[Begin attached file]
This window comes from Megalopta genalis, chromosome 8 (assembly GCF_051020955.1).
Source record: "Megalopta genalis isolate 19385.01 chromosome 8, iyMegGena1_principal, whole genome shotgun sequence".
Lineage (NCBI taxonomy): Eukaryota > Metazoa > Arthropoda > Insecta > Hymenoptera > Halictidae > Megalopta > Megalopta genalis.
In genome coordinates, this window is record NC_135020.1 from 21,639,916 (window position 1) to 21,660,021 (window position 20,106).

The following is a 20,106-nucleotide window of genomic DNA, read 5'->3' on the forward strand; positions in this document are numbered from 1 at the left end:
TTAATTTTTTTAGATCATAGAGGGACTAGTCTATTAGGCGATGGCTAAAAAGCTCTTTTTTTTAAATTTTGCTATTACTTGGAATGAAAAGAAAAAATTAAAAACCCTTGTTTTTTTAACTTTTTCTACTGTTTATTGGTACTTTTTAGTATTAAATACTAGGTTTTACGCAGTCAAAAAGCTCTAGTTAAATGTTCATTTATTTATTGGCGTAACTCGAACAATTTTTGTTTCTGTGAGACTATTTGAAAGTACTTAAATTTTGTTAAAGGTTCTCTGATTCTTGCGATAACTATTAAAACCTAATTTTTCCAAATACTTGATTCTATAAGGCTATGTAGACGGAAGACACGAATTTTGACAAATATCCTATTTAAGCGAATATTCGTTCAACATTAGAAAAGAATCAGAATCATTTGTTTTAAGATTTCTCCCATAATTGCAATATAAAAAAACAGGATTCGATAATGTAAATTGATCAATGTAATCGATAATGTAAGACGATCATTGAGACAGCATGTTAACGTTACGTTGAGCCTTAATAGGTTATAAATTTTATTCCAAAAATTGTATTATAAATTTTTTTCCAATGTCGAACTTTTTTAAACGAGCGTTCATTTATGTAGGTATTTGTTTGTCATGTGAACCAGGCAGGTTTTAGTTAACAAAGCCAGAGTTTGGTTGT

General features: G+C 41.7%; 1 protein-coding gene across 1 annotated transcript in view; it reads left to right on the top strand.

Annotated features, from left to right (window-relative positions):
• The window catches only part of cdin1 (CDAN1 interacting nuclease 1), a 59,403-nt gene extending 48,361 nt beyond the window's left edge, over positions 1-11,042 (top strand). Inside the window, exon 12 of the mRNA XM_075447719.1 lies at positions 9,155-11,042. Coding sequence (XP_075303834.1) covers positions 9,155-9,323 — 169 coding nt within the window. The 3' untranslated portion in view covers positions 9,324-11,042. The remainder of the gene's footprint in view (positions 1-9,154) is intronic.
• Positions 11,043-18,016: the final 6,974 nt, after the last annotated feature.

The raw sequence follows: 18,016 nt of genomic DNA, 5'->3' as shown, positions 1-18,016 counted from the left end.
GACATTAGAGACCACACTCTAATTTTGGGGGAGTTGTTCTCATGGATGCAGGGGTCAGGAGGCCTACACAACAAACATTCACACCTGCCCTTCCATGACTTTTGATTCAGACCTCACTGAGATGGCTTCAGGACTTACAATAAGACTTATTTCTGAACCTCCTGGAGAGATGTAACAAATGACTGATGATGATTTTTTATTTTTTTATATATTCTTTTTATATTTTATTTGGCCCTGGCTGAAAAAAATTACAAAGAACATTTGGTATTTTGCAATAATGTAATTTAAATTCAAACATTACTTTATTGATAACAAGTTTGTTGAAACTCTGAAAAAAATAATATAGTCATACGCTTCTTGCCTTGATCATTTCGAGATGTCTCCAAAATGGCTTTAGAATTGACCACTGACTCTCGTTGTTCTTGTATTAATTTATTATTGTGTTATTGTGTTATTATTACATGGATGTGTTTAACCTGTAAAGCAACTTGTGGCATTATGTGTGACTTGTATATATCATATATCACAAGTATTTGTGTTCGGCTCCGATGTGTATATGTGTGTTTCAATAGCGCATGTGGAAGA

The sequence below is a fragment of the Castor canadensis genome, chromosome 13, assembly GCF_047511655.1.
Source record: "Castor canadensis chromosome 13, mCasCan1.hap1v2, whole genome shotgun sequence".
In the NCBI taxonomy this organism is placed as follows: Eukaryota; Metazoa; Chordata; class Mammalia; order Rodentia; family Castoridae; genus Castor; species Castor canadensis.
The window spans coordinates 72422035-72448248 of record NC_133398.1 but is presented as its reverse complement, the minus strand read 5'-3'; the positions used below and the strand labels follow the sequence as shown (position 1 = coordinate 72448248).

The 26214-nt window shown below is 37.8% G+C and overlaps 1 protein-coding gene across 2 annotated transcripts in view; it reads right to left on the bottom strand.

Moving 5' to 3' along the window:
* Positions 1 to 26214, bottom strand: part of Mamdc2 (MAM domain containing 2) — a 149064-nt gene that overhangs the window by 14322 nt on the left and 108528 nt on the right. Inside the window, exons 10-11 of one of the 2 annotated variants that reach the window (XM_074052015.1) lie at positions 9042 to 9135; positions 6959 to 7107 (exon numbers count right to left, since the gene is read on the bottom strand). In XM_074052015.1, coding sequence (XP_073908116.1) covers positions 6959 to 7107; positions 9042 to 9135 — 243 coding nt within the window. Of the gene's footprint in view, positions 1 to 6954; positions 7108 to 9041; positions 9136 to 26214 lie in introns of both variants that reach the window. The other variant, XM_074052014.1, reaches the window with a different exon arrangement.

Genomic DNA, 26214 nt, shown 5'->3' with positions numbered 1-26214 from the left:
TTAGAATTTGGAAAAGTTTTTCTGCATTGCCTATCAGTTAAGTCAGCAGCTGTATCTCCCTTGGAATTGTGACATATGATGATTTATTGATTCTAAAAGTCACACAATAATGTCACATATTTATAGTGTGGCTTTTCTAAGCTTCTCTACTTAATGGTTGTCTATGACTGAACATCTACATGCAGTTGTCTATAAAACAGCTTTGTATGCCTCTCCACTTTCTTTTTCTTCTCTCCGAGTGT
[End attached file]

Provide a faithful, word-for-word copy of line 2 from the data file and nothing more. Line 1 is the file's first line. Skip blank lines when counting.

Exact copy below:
Source record: "Megalopta genalis isolate 19385.01 chromosome 8, iyMegGena1_principal, whole genome shotgun sequence".